"Community colleges don't get a lot of attention and [if] you take it another notch further, rural schools get even less attention," Smith says. "We aren't in a media market. We aren't in a population center. The first step in making our case is letting the general public know what we are doing. So we are pleased that the administration is shining a spotlight on community colleges and rural community colleges in particular because we haven't had that before."
There are nearly 1,200 community colleges across the United States, and Smith says more than 60% of them are "rural serving." Those colleges will play a big part in educating the rural healthcare HIT workforce.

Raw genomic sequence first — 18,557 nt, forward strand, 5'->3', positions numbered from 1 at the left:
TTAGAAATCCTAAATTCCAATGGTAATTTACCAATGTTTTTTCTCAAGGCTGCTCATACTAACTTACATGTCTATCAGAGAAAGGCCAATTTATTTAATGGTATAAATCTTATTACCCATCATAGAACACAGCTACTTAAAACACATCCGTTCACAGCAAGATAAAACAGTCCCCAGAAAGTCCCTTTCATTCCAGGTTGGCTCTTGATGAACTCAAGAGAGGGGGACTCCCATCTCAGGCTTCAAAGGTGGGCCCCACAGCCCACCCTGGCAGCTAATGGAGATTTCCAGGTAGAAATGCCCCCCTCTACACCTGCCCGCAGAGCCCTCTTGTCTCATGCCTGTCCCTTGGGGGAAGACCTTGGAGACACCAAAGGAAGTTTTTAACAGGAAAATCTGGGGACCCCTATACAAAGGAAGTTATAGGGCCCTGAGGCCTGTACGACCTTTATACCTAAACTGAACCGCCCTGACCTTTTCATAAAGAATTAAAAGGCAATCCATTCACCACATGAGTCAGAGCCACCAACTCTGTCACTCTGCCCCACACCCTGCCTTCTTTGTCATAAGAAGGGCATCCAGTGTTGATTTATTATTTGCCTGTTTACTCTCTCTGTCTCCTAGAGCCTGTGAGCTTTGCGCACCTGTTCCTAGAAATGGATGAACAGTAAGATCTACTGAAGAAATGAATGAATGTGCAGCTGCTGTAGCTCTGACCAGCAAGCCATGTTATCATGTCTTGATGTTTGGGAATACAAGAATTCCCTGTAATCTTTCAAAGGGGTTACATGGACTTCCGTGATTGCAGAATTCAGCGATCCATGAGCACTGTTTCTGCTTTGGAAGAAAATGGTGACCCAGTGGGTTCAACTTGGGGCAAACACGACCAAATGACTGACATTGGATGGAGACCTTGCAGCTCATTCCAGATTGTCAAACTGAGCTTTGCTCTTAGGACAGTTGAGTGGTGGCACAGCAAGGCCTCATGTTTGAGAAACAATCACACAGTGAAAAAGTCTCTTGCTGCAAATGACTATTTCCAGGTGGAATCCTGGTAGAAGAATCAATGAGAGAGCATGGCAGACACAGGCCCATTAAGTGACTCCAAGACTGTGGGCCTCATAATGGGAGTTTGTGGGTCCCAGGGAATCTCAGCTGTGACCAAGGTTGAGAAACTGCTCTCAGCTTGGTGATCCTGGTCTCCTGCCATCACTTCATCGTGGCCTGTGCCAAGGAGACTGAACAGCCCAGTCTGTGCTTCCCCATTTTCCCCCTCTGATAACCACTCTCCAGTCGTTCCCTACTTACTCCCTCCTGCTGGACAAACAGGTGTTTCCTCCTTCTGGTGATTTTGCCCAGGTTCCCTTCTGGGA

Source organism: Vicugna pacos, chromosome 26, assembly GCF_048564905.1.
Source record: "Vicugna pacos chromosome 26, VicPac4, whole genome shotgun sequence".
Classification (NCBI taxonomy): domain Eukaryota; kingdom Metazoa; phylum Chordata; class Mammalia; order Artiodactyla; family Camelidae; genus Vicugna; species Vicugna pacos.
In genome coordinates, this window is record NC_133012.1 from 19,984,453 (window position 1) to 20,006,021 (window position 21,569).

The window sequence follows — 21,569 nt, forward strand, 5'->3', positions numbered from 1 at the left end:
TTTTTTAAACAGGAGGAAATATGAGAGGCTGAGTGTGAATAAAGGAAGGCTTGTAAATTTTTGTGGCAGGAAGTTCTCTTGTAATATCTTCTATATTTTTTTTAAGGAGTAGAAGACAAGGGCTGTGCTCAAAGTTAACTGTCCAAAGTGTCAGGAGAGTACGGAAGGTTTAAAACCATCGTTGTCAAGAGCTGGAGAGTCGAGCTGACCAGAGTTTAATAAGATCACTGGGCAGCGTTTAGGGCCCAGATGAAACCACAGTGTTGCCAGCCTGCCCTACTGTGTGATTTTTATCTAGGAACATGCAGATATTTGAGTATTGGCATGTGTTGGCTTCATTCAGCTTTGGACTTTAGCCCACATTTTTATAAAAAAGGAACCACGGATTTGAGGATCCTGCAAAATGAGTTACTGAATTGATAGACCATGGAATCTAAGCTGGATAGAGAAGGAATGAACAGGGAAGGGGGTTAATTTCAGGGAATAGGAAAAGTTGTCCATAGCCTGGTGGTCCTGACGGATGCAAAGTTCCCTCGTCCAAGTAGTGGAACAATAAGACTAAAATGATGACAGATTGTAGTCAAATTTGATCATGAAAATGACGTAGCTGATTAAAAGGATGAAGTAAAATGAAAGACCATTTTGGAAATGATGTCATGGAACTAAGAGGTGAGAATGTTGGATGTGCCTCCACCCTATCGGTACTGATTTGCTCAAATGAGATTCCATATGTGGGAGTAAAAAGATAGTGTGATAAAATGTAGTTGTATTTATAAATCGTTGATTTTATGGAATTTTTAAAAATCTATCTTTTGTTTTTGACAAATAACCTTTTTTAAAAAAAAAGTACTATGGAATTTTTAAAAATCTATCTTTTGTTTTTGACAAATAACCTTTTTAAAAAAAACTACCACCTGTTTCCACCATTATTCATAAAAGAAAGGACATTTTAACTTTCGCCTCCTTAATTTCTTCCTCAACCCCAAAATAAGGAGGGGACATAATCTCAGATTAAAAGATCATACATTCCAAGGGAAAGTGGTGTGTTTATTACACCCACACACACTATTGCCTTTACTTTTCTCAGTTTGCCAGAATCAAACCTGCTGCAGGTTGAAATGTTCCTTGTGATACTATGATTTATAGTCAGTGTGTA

"Two-year colleges are really good at responding to the needs of the communities we serve. We are able to change and adapt our academic programs as needed," Smith says. "I don't know of a rural community college that is not actively participating with their local healthcare providers to make sure their needs are met. Without these rural community colleges, many of these allied healthcare professions and first responders and technical programs would not happen. We just would not have those professionals."
Not surprisingly, Smith says the big issue for rural community colleges is funding. "Finances are always an issue but it is not something that can't be overcome with partnerships. The local healthcare providers are very good at working with community colleges to share some of that cost," he says. "So that is an issue but most of the time if they need specific types of healthcare providers they usually step up to the plate and help their community college with the cost. That is happening now."